ON THE WAY TO BECOMING AN ADULT: THE BEHAVIORAL BASIS OF FACE PROCESSING AS IT CHANGES WITH ADOLESCENT ROMANTIC RELATIONSHIPS

Restricted (Penn State Only)
Author:
Picci, Giorgia
Graduate Program:
Psychology
Degree:
Doctor of Philosophy
Document Type:
Dissertation
Date of Defense:
May 30, 2018
Committee Members:
  • Kathryn Suzanne Scherf, Dissertation Advisor
  • Kathryn Suzanne Scherf, Committee Chair
  • Koraly Elisa Perez-Edgar, Committee Member
  • Jenae Marie Neiderhiser, Committee Member
  • Peter Cm Molenaar, Outside Member
  • Eva Lefkowitz, Special Member
  • Jenae Marie Neiderhiser, Committee Chair
  • Glenn Roisman, Special Member
Keywords:
  • Adolescents
  • Romantic Relationships
  • Face Processing
  • Peers
  • Social Development
  • Adolescence
Abstract:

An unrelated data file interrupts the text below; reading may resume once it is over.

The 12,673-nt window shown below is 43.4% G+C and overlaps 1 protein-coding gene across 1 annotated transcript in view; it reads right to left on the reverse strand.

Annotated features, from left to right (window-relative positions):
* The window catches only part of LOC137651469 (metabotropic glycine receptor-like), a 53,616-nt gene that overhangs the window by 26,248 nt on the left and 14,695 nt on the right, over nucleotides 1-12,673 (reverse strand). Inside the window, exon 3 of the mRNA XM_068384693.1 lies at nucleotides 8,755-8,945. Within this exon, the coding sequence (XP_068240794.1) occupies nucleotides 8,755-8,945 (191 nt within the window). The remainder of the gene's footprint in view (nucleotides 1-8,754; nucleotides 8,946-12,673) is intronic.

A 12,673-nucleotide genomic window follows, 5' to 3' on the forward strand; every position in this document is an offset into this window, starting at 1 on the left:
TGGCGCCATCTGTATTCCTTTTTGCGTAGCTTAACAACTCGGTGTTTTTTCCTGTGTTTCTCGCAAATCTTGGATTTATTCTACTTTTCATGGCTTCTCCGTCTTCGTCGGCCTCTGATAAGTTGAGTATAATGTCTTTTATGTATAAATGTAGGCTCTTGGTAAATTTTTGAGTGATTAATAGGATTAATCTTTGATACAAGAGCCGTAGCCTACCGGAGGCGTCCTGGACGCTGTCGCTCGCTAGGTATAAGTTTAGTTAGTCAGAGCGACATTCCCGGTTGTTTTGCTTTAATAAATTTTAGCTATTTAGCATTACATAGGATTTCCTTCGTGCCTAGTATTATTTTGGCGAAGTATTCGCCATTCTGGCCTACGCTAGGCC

Exploring romantic relationships is a defining milestone of adolescence. Importantly, the capacity to develop interpersonal intimacy in these kinds of peer relationships during adolescence provides the foundation for healthy or unhealthy romantic and sexual partnerships in adulthood. In order to experiment with and engage in these romantic relationships, adolescents must acquire novel social behaviors. Moreover, pubertal development is thought to instigate dating and sexual interest and behavior during adolescence. Here, the face-processing system was used to understand how individual differences in romantic behavior during adolescence relate to emergent face-processing behaviors hypothesized to be relevant to romantic contexts. Thus, the present study examined how puberty, as well as interest and engagement in romantic behavior during adolescence potentially alter the emergence of novel face-processing behaviors. Specifically, 91 adolescents 15-17-years-old (M age = 16.27, SD = 0.77; 50 females) completed a battery of face-processing tasks hypothesized to emerge in the context of learning how to navigate these relationships (i.e., peer face recognition, complex expression detection, peer attractiveness detection). Findings suggested that pubertal status and romantic behavior relate to some, but not all, aspects of face perception that were tested. Namely, pubertal status and romantic behavior both uniquely predicted the ability to recognize peer, and not parent, faces. These findings suggest that as adolescents undergo pubertal development and learn to navigate developmentally unprecedented social contexts, like romantic relationships, important changes occur in the visuoperceptual system to support these behaviors. Therefore, the confluence of pubertal development and adolescent exploration of romantic contexts are likely key components in shaping how adolescents learn to process the social world in novel ways, in preparation for adult social roles. In addition to preparing the body for reproduction, puberty facilitates a re-organization of social information processing that is organized around peers, and relates to functioning within romantic contexts.